Janitorial Service Proposal Template
Welcome to our sample 12 page janitorial proposal and commercial cleaning estimate. This comprehensive template covers the top 12 topics to include in a cleaning proposal. Every prospect is motivate by different topics and often more than one decision maker is involved in the bidding process.
We might meet an office manager during the walk thru, estimate but the President, CFO or owner of the business is also involved in the process but we never meet them. This is why we want to cover all the main topics a manager, executive or business owner are interested in. We will never meet every decision maker but still want an opportunity to influence their decision.
Table of Contents- click on topic for direct
List Of 12 Pages To Include In Commercial Cleaning Proposal
- Cover Page and contact info
- Cover letter and introduction
- Price Page
- Service included and frequency
- Employee Rules
- Hiring & Training
- Desk and Disinfecting
- Training Checklist
- Equipment Capabilities
- References & Testimonials
1. Cover Page
Here we add our company logo, an image, our slogan and all contact information.
2. Introduction Letter – Cleaning Proposal
The second page is a cover letter where you can write about your business. Some things to include is how many accounts you have. The next paragraph is a value proposition, this example is for safety which would be great for manufacturing, distribution maybe even medical janitorial accounts. If you can add anything that came up during the walk thru or previous conversations.
The key here is try to make it as personal, specific as possible.
3. Price Page- Proposal
Third page is create a price page listing the cost for janitorial services on a monthly and annual basis. List the day porter hours and nightly days/hours if possible.
Below is the specialty cleaning section including carpet cleaning, tile & grout cleaning, floor stripping and waxing or restroom steam cleaning. Make sure to list what is included on what rotation and what is an extra charge.
4. List of Cleaning Task and Frequency of Services
Building cleaning frequency and tasks is the fourth page, I think a table is better but this is just an example. List all the main areas to be cleaned in the office and on what frequency the tasks will be completed. Private offices, common areas, lobby, restrooms and break rooms are the basics.
Don’t forget who provides the restroom supplies the cleaning contractor or building owner.
5. Safety Rules and Safety Program
Safety is a priority in certain industries, not all but some. Add the commercial cleaning safety rules and janitorial safety program for your technicians and cleaners. What is the rotation for safety meetings, what are the rules, how often do employees sign off.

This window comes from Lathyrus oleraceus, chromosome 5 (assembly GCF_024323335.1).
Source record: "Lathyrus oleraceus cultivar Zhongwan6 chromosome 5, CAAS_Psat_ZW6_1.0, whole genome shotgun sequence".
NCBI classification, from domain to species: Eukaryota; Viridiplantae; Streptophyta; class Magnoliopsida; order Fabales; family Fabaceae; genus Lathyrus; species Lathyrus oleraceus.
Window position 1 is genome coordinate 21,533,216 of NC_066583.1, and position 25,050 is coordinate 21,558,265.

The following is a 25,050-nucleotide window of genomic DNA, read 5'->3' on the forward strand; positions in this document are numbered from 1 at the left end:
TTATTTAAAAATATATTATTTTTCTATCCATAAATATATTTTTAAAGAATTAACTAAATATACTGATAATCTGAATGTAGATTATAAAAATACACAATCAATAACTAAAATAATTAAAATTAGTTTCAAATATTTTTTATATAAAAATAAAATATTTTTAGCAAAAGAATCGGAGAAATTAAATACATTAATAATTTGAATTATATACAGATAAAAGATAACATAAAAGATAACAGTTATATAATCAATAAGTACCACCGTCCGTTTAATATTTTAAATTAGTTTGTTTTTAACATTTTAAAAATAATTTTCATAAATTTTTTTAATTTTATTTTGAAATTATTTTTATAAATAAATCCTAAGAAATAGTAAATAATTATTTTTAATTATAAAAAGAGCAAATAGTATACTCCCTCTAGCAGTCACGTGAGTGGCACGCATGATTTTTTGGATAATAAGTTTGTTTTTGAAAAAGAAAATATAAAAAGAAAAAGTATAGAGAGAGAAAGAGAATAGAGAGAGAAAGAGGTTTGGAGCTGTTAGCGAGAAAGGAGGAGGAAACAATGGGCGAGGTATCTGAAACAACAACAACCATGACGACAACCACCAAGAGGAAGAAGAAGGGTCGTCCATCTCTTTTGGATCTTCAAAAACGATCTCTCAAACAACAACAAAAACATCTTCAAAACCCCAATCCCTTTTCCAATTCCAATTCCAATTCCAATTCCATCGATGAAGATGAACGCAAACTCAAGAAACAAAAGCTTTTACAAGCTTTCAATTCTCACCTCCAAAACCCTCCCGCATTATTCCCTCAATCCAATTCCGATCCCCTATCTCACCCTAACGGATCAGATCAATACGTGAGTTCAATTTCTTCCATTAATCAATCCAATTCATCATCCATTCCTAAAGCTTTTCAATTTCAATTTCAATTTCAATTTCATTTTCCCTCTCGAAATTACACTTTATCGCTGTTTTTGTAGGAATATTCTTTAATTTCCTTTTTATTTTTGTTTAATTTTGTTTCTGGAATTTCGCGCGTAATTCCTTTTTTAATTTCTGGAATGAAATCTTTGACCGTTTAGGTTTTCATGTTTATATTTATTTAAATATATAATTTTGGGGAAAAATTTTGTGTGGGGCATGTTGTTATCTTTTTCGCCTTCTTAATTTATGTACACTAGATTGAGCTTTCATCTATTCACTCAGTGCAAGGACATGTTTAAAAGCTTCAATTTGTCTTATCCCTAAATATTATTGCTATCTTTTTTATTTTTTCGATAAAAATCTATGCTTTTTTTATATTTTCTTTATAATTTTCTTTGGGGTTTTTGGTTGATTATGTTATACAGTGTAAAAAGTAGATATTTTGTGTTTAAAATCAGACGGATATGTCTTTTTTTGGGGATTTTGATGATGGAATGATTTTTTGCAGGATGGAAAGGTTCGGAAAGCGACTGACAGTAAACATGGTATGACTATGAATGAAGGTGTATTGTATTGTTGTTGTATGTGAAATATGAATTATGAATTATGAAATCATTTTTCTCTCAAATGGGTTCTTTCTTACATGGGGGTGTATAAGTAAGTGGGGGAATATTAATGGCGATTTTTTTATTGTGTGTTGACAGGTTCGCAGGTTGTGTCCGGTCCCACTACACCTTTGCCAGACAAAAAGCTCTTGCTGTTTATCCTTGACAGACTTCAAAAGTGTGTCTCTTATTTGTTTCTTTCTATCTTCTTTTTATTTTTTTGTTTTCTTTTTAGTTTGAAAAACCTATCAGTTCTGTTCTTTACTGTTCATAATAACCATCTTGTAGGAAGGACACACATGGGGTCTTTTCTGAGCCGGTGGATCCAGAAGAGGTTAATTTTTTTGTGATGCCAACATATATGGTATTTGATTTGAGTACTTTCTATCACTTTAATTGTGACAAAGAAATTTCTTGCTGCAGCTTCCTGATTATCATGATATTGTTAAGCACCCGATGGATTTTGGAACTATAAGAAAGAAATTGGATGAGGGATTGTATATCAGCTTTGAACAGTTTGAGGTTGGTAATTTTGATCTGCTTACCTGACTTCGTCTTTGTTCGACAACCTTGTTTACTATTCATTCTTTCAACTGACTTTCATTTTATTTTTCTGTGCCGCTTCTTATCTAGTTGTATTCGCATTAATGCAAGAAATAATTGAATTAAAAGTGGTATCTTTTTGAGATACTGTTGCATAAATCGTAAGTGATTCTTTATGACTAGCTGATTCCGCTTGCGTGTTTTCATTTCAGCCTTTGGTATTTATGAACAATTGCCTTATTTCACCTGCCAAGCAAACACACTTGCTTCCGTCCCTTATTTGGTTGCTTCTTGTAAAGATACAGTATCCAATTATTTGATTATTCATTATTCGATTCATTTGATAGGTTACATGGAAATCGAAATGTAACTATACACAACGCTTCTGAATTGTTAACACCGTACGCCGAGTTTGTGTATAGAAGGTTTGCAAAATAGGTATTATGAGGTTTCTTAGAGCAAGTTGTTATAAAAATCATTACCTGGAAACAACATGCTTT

6. Employee Rules
This section is dedicated to employee rules that will be followed in a clients building. Some subjects might be :
– Proper footwear and clothing shall be worn at all times.
-All employees will wear, as required; the personal protective equipment assigned to them and maintains it in a sanitary condition.
7. Hiring, Training and ID Policy
Seventh page of the janitorial proposal will be the hiring process, how you recruit, train and supervise the commercial cleaning staff. Outline your uniform policy and if ID badges are required.
8. Desk Disinfecting Service
An important part of commercial cleaning is creating a process or system to clean individual desks. One good idea is create a flyer or rack card to leave on employees desks and ask them to remove all personal items if they want their work space to be cleaned or sanitized, disinfected.
9. Inspection and Supervision
How often will you be inspecting a building? This is a sample weekly commercial cleaning inspection but obviously in larger buildings a daily inspection will be required. Outline what is going to be inspected and on what is the supervision process or rotation.
10. Training Checklist
Page 10 we cover our training checklist for cleaners, how you train staff, what tasks and for how long until they work independently.
11. Equipment Capabilities
Page eleven, Equipment capabilities and cleaning solutions being used at commercial buildings. Write in the proposal any specialty cleaning equipment that needs to be added to the job, especially any large investments or specific problems you will solve. What cleaning solutions you will be using especially if the client requires green cleaning detergents or you specialize in it. This is a good time to let them know about any unique capabilities you have.